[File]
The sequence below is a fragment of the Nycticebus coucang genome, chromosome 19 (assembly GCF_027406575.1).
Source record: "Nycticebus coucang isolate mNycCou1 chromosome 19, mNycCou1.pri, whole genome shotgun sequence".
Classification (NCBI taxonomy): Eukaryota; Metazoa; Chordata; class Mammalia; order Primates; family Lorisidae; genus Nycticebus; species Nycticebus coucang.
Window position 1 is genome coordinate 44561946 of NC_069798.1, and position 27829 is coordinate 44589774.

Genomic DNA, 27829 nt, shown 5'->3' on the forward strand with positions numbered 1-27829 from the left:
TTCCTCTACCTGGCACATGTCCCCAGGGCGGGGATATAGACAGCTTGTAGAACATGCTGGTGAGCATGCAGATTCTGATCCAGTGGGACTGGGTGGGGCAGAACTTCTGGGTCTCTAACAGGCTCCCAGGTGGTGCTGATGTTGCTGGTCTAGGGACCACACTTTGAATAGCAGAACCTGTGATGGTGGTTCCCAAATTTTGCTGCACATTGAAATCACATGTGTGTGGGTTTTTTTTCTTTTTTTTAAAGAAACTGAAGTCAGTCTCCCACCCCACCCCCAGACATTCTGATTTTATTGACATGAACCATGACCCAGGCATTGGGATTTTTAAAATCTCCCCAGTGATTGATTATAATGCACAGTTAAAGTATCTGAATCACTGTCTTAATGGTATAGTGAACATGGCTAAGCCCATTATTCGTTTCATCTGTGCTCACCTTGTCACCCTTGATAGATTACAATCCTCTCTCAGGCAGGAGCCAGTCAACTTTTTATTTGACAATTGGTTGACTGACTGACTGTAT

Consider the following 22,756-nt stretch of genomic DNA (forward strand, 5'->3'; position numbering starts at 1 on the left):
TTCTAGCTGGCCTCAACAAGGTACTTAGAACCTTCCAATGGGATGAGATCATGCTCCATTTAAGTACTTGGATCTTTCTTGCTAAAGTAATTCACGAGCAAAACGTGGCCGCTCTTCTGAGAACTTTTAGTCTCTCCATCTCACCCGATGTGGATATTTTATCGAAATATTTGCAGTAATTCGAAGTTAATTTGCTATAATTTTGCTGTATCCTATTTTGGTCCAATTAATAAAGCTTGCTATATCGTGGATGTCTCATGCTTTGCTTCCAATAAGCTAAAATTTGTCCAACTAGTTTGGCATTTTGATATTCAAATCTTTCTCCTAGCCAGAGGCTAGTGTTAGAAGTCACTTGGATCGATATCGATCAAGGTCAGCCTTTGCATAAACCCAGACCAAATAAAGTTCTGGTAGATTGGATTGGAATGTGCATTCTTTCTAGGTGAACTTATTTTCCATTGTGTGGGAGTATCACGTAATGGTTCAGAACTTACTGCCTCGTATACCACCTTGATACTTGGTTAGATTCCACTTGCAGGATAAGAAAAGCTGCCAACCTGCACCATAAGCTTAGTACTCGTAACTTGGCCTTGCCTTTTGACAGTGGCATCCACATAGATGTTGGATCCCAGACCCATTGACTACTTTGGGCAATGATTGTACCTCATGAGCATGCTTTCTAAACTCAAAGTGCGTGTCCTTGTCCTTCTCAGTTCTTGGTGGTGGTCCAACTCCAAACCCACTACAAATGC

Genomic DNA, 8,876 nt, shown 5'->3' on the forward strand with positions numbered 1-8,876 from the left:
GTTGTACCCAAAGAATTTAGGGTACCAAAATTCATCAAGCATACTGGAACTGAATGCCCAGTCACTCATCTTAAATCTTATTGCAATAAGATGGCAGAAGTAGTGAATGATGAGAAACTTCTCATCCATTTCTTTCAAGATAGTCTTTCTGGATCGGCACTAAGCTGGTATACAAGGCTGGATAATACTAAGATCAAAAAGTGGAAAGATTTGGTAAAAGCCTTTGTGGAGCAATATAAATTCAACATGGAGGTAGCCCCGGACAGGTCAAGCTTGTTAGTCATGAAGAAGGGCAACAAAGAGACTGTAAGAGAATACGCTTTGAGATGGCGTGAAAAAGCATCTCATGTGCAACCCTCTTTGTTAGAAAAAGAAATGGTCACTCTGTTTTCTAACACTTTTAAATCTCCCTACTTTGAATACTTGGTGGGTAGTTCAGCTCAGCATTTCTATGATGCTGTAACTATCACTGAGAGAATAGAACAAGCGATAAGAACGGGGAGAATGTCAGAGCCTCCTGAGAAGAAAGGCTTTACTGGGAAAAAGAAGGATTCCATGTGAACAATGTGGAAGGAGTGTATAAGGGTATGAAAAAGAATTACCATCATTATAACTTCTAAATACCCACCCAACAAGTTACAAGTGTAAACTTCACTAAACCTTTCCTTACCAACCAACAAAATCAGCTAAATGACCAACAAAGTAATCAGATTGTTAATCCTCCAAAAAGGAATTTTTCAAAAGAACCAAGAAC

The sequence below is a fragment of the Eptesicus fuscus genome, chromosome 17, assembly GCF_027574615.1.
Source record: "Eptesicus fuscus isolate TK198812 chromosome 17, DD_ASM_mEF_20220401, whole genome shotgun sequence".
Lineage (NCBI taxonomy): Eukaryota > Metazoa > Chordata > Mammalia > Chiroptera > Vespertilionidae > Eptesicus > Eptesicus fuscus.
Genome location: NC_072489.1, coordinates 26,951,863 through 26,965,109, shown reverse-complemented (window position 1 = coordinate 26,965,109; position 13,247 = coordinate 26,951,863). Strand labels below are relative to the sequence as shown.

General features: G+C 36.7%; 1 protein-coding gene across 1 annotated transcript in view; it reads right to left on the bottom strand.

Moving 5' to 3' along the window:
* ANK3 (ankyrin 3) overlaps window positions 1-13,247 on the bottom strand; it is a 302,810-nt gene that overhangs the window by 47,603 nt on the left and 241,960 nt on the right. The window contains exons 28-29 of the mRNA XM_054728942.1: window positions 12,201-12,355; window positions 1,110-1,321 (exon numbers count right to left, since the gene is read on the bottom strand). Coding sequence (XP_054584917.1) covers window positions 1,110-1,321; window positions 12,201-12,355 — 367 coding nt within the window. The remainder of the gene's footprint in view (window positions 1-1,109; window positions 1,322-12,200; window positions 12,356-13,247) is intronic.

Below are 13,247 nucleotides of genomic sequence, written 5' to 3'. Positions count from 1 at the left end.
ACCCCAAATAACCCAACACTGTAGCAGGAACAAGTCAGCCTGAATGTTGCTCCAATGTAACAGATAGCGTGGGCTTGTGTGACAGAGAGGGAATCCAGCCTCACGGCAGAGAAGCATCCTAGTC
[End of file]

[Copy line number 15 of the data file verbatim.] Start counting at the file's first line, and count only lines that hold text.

General features: G+C 36.7%; 1 protein-coding gene across 1 annotated transcript in view; it reads right to left on the bottom strand.